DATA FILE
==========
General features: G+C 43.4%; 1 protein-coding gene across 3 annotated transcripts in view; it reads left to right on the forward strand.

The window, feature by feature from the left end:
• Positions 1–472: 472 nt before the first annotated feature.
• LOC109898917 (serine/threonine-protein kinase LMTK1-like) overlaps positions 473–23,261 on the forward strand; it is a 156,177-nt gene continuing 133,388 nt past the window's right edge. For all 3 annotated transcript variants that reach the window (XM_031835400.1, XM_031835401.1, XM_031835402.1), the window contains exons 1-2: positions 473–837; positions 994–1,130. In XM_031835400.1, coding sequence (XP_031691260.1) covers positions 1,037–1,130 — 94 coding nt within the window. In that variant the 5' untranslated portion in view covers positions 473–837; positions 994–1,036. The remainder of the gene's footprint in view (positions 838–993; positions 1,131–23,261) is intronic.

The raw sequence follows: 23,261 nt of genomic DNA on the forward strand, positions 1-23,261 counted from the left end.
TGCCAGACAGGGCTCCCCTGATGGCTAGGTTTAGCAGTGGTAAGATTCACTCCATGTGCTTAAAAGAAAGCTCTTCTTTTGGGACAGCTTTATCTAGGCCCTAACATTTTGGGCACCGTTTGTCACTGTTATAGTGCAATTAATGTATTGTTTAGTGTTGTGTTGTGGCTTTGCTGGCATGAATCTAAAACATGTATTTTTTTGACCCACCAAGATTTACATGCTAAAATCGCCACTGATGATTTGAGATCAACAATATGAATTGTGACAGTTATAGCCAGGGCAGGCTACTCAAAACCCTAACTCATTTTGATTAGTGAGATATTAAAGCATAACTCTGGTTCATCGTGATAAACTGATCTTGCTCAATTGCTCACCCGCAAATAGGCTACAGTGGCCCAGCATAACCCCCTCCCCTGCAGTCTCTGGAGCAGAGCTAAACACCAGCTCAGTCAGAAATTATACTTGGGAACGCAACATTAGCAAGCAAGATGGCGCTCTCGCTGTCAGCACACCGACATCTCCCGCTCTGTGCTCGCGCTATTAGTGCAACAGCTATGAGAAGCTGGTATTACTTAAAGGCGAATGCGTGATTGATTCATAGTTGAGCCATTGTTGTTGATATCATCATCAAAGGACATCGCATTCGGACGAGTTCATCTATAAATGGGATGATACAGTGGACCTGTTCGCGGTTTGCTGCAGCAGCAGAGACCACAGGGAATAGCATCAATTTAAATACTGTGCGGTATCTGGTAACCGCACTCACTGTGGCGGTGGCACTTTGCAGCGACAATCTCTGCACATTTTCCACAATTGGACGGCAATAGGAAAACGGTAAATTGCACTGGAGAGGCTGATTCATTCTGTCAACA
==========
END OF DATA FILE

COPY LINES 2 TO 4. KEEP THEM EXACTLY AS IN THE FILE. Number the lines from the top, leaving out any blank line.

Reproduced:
The window, feature by feature from the left end:
• Positions 1–472: 472 nt before the first annotated feature.
• LOC109898917 (serine/threonine-protein kinase LMTK1-like) overlaps positions 473–23,261 on the forward strand; it is a 156,177-nt gene continuing 133,388 nt past the window's right edge. For all 3 annotated transcript variants that reach the window (XM_031835400.1, XM_031835401.1, XM_031835402.1), the window contains exons 1-2: positions 473–837; positions 994–1,130. In XM_031835400.1, coding sequence (XP_031691260.1) covers positions 1,037–1,130 — 94 coding nt within the window. In that variant the 5' untranslated portion in view covers positions 473–837; positions 994–1,036. The remainder of the gene's footprint in view (positions 838–993; positions 1,131–23,261) is intronic.